During the author's travels, he meets Menalcas, a caricature of Oscar Wilde, who relates his fantastic life story. But for all his brilliance, Menalcas is only Gide's yesterday self, a discarded wraith who leaves Gide free to stop exalting the ego and embrace bodily and spiritual joy. "Later Fruits of the Earth", written in 1935 during Gide's short-lived spell of communism, reaffirms the doctrine of the earlier book. But now he sees happiness not as freedom, but a submission to heroism. In a series of 'Encounters', Gide describes a Negro tramp, a drowned child, a lunatic and other casualties of life. These reconcile him to suffering, death and religion, causing him to insist that 'today's Utopia' be 'tomorrow's reality'.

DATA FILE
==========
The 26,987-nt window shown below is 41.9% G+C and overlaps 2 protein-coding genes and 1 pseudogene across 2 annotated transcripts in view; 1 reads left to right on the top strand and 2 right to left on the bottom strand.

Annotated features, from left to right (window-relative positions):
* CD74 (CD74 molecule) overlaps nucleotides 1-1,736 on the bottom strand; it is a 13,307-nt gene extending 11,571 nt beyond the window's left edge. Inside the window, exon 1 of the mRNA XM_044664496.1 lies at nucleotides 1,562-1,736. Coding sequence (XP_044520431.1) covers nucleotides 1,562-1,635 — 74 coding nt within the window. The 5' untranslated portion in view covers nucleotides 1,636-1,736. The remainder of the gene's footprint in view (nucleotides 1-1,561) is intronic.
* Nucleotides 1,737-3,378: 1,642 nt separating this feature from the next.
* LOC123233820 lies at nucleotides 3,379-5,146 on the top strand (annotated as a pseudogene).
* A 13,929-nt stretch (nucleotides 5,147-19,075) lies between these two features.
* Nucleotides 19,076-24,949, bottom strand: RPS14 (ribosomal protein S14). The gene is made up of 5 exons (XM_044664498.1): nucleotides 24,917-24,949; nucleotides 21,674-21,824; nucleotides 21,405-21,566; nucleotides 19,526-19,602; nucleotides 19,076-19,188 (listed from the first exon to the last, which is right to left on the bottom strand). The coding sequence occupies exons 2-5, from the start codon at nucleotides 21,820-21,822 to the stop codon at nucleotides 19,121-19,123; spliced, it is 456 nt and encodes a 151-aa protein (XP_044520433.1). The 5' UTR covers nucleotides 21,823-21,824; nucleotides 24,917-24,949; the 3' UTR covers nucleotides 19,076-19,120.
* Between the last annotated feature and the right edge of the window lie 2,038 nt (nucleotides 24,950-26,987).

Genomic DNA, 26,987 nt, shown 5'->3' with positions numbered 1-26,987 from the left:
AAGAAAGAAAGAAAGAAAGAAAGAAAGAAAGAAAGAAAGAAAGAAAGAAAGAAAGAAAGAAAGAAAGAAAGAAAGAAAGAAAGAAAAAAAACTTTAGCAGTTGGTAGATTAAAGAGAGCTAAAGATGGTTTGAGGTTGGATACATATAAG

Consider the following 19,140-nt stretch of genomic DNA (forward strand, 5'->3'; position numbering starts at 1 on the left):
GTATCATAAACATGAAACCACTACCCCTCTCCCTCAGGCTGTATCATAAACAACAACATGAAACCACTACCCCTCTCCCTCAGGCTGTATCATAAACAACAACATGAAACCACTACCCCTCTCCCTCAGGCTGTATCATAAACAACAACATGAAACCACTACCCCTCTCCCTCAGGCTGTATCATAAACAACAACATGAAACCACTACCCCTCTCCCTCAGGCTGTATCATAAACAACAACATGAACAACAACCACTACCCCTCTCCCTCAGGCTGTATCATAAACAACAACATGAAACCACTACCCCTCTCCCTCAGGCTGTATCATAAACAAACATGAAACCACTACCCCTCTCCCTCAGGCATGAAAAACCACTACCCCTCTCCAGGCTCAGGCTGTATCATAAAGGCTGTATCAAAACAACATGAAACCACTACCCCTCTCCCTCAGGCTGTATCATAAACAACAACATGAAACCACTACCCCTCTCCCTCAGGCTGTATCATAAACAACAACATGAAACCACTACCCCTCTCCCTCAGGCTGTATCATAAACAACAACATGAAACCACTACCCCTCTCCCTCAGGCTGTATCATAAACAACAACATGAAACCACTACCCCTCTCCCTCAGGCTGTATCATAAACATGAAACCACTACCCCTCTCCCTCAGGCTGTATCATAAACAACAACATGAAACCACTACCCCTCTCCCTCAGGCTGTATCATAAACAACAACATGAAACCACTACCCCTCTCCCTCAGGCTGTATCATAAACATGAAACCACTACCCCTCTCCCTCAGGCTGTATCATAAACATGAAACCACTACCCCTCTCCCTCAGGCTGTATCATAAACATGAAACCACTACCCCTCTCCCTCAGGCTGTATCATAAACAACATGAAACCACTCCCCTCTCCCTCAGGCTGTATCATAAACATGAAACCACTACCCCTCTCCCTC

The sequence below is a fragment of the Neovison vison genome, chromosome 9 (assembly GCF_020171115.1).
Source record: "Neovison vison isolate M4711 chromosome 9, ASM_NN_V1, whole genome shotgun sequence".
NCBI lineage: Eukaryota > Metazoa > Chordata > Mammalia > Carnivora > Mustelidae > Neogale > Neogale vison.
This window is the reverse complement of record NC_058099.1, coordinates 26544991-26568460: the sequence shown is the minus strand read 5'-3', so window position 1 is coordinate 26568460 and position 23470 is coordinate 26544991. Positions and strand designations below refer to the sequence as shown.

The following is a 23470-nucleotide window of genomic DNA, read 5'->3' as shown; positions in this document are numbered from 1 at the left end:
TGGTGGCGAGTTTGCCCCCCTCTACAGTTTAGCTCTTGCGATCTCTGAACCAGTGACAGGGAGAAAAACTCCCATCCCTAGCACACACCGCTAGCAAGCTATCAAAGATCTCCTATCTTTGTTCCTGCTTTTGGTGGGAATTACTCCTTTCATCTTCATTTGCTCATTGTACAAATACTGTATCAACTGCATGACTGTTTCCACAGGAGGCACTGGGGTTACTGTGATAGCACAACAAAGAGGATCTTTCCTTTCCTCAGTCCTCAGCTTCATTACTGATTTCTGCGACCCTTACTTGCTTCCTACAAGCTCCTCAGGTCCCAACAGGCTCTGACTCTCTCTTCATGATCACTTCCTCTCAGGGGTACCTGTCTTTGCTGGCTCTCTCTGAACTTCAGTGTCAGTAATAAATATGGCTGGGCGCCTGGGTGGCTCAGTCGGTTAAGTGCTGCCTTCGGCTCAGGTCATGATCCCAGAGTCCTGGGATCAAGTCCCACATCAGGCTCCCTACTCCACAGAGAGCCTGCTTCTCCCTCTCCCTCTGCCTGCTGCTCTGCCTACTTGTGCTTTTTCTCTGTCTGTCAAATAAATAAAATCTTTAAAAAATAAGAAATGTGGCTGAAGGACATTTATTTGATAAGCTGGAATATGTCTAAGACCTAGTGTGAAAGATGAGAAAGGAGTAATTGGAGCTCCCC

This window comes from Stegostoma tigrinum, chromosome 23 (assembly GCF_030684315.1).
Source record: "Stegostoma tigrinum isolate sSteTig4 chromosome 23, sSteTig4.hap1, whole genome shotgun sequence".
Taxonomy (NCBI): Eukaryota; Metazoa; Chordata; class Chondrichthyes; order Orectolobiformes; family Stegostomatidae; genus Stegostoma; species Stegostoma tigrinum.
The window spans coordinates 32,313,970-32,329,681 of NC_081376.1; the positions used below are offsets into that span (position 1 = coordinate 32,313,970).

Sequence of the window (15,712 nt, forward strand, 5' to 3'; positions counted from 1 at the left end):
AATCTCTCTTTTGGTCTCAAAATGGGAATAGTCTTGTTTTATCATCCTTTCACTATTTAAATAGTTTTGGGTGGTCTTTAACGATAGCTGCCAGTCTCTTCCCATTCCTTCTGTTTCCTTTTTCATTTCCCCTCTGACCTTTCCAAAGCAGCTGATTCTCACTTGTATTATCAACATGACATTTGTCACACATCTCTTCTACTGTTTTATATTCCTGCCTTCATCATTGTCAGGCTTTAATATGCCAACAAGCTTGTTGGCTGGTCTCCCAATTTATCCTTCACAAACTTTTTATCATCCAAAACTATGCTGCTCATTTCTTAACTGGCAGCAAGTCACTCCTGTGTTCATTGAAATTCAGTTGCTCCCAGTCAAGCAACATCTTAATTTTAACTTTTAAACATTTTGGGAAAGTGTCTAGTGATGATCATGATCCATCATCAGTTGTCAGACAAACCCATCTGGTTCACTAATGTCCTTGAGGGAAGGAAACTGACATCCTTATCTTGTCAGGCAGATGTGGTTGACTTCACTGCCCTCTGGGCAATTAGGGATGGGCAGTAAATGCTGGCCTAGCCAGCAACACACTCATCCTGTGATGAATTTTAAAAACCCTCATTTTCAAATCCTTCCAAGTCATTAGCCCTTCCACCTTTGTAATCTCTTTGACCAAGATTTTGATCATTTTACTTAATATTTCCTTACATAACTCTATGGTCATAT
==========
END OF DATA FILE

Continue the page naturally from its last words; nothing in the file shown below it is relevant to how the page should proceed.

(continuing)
Similar Books by other authors...
Used availability for Andre Gide's Fruits of the Earth
March 2002 : UK Paperback
April 1990 : UK Paperback
January 1970 : UK Paperback